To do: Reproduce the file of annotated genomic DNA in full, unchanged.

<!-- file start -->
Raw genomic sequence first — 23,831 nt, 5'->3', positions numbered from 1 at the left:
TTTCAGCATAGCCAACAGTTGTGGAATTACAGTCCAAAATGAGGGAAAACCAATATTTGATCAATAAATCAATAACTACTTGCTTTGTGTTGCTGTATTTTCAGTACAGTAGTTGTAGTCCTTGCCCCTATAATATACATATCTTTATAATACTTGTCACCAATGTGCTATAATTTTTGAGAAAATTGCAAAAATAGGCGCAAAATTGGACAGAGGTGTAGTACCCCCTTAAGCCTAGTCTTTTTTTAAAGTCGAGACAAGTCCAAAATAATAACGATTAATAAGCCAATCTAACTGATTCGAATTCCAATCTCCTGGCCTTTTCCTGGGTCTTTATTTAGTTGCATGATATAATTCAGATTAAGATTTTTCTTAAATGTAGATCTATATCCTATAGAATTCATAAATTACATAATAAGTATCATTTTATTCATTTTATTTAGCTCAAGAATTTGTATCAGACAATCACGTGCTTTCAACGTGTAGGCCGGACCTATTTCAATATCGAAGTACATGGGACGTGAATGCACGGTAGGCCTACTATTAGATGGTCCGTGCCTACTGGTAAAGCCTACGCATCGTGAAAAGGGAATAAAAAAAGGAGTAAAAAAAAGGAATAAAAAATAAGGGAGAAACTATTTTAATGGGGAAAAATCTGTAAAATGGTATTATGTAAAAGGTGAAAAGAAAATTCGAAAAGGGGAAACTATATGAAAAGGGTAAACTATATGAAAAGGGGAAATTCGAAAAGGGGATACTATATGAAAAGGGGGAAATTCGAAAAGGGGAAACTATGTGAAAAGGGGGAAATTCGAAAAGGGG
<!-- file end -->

Raw genomic sequence first — 23,831 nt, 5'->3', positions numbered from 1 at the left:
TTTCAGCATAGCCAACAGTTGTGGAATTACAGTCCAAAATGAGGGAAAACCAATATTTGATCAATAAATCAATAACTACTTGCTTTGTGTTGCTGTATTTTCAGTACAGTAGTTGTAGTCCTTGCCCCTATAATATACATATCTTTATAATACTTGTCACCAATGTGCTATAATTTTTGAGAAAATTGCAAAAATAGGCGCAAAATTGGACAGAGGTGTAGTACCCCCTTAAGCCTAGTCTTTTTTTAAAGTCGAGACAAGTCCAAAATAATAACGATTAATAAGCCAATCTAACTGATTCGAATTCCAATCTCCTGGCCTTTTCCTGGGTCTTTATTTAGTTGCATGATATAATTCAGATTAAGATTTTTCTTAAATGTAGATCTATATCCTATAGAATTCATAAATTACATAATAAGTATCATTTTATTCATTTTATTTAGCTCAAGAATTTGTATCAGACAATCACGTGCTTTCAACGTGTAGGCCGGACCTATTTCAATATCGAAGTACATGGGACGTGAATGCACGGTAGGCCTACTATTAGATGGTCCGTGCCTACTGGTAAAGCCTACGCATCGTGAAAAGGGAATAAAAAAAGGAGTAAAAAAAAGGAATAAAAAATAAGGGAGAAACTATTTTAATGGGGAAAAATCTGTAAAATGGTATTATGTAAAAGGTGAAAAGAAAATTCGAAAAGGGGAAACTATATGAAAAGGGTAAACTATATGAAAAGGGGAAATTCGAAAAGGGGATACTATATGAAAAGGGGGAAATTCGAAAAGGGGAAACTATGTGAAAAGGGGGAAATTCGAAAAGGGG